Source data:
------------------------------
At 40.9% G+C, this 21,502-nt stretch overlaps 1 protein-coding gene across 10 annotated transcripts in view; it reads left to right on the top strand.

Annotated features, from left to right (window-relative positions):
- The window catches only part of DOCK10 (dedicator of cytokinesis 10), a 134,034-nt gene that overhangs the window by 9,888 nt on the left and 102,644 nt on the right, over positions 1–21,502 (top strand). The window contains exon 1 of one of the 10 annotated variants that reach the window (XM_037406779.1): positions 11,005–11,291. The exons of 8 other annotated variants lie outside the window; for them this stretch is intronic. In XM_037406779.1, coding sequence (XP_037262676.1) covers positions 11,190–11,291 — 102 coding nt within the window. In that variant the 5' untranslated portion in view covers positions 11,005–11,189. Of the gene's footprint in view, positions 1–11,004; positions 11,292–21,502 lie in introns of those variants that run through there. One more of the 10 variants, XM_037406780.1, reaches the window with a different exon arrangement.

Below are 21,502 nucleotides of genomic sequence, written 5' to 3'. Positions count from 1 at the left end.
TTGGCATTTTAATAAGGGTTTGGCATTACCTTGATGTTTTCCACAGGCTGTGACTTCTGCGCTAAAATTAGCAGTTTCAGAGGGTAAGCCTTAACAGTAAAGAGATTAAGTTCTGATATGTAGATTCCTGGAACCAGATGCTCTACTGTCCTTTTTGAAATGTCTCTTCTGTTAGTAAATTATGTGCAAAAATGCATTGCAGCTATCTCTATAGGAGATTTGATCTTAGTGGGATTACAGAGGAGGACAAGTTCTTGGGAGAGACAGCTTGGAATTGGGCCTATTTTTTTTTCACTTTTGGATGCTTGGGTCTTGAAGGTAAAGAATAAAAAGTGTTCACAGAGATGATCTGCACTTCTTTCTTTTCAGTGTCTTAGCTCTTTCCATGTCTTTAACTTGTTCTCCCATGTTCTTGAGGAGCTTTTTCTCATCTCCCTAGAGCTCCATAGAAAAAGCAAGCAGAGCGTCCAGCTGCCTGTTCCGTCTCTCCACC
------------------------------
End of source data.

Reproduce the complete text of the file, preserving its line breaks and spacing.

At 40.9% G+C, this 21,502-nt stretch overlaps 1 protein-coding gene across 10 annotated transcripts in view; it reads left to right on the top strand.

Annotated features, from left to right (window-relative positions):
- The window catches only part of DOCK10 (dedicator of cytokinesis 10), a 134,034-nt gene that overhangs the window by 9,888 nt on the left and 102,644 nt on the right, over positions 1–21,502 (top strand). The window contains exon 1 of one of the 10 annotated variants that reach the window (XM_037406779.1): positions 11,005–11,291. The exons of 8 other annotated variants lie outside the window; for them this stretch is intronic. In XM_037406779.1, coding sequence (XP_037262676.1) covers positions 11,190–11,291 — 102 coding nt within the window. In that variant the 5' untranslated portion in view covers positions 11,005–11,189. Of the gene's footprint in view, positions 1–11,004; positions 11,292–21,502 lie in introns of those variants that run through there. One more of the 10 variants, XM_037406780.1, reaches the window with a different exon arrangement.

Below are 21,502 nucleotides of genomic sequence, written 5' to 3'. Positions count from 1 at the left end.
TTGGCATTTTAATAAGGGTTTGGCATTACCTTGATGTTTTCCACAGGCTGTGACTTCTGCGCTAAAATTAGCAGTTTCAGAGGGTAAGCCTTAACAGTAAAGAGATTAAGTTCTGATATGTAGATTCCTGGAACCAGATGCTCTACTGTCCTTTTTGAAATGTCTCTTCTGTTAGTAAATTATGTGCAAAAATGCATTGCAGCTATCTCTATAGGAGATTTGATCTTAGTGGGATTACAGAGGAGGACAAGTTCTTGGGAGAGACAGCTTGGAATTGGGCCTATTTTTTTTTCACTTTTGGATGCTTGGGTCTTGAAGGTAAAGAATAAAAAGTGTTCACAGAGATGATCTGCACTTCTTTCTTTTCAGTGTCTTAGCTCTTTCCATGTCTTTAACTTGTTCTCCCATGTTCTTGAGGAGCTTTTTCTCATCTCCCTAGAGCTCCATAGAAAAAGCAAGCAGAGCGTCCAGCTGCCTGTTCCGTCTCTCCACC